On April 15, 2021, The Supreme Court of Pakistan upheld a Notification by the Provincial government of Punjab barring the construction of new cement plants or the expansion of existing cement plants in environmentally fragile zones called "Negative Areas." A cement company owner challenged the Notification on the grounds that it violated their constitutional right to freedom of trade, business, and profession under Article 18 of the Constitution, and that the government acted in undue haste by issuing the regulation without full consideration of scientific impacts. The Supreme Court rejected the challenges and upheld as proper the government's consideration, based on a consultant report, that new or expanded cement plans could cause further depletion of groundwater and other harmful environmental impacts. As part of its consideration, the Court emphasized the need to for the government to uphold the precautionary principle in protecting the rights to life, sustainability, and dignity of communities surrounding the project areas. In addition, the Court recognized the need to protect the right of nature itself, writing, "[m]an and his environment each need to compromise for the better of both and this peaceful co-existence requires that the law treats environmental objects as holders of legal rights."
The Court went on to emphasize the need for consideration of climate change in government decisions and the impact of climate change on water resources. The Court wrote, "[o]nly by devising and implementing appropriate adaptation measures will it be possible to ensure water, food and energy security for the country . . . The Notification, in the current facts of the case, is a climate resilient measure and in step with the National Climate Change Policy and the Constitution."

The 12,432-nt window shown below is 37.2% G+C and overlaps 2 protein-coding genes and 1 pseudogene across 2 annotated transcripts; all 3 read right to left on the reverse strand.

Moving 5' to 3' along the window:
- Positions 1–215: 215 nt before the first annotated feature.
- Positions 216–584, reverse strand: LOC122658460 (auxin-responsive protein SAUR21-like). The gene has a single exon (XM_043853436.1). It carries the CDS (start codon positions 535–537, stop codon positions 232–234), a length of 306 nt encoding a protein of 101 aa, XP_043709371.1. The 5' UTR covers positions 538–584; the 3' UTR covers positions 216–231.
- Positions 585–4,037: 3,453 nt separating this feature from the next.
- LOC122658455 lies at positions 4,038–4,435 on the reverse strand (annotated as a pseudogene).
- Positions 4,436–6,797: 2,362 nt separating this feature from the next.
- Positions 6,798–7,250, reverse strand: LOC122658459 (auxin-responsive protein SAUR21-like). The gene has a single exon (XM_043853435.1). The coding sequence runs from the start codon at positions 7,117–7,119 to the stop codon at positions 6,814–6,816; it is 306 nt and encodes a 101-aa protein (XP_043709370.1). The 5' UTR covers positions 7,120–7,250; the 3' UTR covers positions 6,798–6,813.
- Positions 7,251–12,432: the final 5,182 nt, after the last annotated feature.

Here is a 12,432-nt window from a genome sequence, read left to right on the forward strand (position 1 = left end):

Further, the Court emphasized the need to consider intergenerational justice in climate cases like this one: "This Court and the Courts around the globe have a role to play in reducing the effects of climate change for our generation and for the generations to come. Through our pen and jurisprudential fiat, we need to decolonize our future generations from the wrath of climate change, by upholding climate justice at all times."
|04/15/2021||Judgment||Download||No summary available.|